Units in a special economic zone that want to allow working from home for employees will have to formulate a scheme and get approval from the relevant development commissioners, the Commerce Ministry said Friday.
In July, the government authorized WFH in a Special Economic Zone (SEZ) unit for a period of up to one year. The facility can be expanded to 50 percent of the total number of employees.
The ministry’s guidelines state that the units must also submit an application to their development commissioners, stating the approval of the scheme, at least 14 days in advance from the date of implementation of the scheme.
The Department of Commerce has notified new Rule 43A for WFH in Special Economic Zones Rules, 2006.
These rules have been issued at the request of the industry to provide a nationally uniform WFH policy for all SEZs.
The new rule provides for WFH for a certain category of employees of a unit in SEZ.
These include employees of IT/ITeS SEZ units; employees who are temporarily incapacitated for work; employees who are traveling and who work offsite.
“The units planning or implementing WFH will formulate and approve a WFH scheme,” it said.
It added that the application for approval of the WFH scheme will be processed and approved within 15 days and if no communication is received by the unit within 15 days, the scheme will be deemed approved.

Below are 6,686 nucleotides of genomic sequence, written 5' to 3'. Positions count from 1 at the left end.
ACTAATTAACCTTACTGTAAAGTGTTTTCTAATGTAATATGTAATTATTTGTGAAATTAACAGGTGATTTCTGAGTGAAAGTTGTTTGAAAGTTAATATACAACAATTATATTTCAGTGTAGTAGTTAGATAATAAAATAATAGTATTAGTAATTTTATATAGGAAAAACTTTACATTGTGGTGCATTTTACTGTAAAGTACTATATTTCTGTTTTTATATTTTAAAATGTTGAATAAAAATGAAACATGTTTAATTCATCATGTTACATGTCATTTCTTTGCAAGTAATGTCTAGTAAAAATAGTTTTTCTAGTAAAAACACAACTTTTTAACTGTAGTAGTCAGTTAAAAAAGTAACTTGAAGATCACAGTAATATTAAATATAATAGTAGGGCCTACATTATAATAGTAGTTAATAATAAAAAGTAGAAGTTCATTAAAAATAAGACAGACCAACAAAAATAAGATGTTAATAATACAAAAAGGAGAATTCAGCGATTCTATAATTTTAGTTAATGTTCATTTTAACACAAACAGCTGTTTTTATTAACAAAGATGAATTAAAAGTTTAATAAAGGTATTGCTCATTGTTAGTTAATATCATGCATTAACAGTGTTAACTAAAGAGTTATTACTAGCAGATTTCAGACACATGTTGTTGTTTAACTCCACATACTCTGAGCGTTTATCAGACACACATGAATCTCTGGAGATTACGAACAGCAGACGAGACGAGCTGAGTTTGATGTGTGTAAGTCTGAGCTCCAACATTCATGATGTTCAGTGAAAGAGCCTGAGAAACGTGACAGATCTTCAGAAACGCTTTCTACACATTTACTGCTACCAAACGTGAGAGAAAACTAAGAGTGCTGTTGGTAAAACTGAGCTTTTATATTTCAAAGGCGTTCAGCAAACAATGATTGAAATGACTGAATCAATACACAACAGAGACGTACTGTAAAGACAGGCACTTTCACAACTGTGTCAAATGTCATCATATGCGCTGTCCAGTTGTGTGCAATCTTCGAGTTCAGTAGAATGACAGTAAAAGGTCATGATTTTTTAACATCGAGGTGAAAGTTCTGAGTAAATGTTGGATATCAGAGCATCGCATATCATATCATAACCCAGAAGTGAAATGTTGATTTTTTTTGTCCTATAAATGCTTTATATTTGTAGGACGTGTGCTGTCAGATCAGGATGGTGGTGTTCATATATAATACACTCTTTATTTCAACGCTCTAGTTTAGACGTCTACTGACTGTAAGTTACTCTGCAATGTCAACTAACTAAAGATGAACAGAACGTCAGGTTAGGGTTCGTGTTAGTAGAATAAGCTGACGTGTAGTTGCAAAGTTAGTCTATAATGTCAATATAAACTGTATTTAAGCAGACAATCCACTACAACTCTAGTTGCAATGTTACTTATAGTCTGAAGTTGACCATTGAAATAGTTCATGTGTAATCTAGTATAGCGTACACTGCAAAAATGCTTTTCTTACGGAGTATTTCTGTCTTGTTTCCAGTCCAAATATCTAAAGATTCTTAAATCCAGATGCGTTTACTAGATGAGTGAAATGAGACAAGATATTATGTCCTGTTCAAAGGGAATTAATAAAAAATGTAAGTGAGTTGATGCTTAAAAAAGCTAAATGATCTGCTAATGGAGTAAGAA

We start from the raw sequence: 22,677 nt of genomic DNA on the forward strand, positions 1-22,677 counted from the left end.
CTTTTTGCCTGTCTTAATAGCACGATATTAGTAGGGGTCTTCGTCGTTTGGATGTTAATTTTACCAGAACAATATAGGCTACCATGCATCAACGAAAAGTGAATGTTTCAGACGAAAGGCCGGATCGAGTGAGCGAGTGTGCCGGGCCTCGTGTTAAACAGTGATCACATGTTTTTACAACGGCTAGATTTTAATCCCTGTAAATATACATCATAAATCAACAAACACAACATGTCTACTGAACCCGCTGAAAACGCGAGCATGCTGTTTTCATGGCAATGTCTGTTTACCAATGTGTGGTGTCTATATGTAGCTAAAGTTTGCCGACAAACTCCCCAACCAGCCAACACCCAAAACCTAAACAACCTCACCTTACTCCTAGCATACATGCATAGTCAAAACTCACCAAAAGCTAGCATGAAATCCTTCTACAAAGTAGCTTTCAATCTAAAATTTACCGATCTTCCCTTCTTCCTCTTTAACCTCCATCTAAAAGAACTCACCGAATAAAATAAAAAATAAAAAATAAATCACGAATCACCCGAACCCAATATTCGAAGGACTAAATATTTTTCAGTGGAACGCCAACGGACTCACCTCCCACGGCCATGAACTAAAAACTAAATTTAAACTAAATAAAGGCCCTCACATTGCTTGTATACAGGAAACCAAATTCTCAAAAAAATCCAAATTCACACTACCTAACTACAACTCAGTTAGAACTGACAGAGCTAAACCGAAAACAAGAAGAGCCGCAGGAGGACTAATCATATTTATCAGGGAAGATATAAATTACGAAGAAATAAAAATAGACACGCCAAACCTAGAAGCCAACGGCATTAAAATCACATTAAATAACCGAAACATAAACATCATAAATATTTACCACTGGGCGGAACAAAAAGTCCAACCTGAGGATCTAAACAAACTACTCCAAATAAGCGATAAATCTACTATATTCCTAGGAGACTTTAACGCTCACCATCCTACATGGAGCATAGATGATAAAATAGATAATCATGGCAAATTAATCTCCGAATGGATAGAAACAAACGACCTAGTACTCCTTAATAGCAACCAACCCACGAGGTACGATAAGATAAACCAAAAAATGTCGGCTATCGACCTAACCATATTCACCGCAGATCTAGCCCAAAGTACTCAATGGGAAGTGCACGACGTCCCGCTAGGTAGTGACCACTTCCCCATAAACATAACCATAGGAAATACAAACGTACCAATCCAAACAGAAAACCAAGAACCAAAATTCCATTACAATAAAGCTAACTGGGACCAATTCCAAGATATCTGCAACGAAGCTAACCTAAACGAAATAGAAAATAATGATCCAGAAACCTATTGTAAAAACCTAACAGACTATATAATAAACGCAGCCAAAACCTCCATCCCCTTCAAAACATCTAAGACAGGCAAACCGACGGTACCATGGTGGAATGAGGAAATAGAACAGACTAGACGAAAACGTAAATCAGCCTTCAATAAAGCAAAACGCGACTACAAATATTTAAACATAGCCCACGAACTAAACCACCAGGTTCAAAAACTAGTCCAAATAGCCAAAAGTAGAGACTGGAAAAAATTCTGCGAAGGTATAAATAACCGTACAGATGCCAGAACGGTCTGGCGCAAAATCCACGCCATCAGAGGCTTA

The units will also need to ensure that the electronic assets removed are properly recorded in the appropriate records.
A unit may also submit a revised arrangement at any time.
Commenting on the move, Abhishek Jain, Partner Indirect Tax, KPMG in India, said the government has issued the much anticipated SOP (Standard Operating Procedure) regarding WFH provisions for SEZ units.
These guidelines not only provide procedural clarity for companies, but also ensure that a unified process is followed across all SEZs in the country, helping companies avoid the tedious conversations of undertaking different processes for different SEZ jurisdictions, he said. .
SEZs, which emerged as major export hubs in the country, began to lose their luster after the imposition of minimum alternative taxation and the introduction of a sunset clause to end tax incentives.
These zones are treated as foreign entities in terms of customs provisions.
The Department of Commerce is working to replace the existing SEZ Act with new legislation so that states can become partners in “Developing Enterprise and Service Hubs.”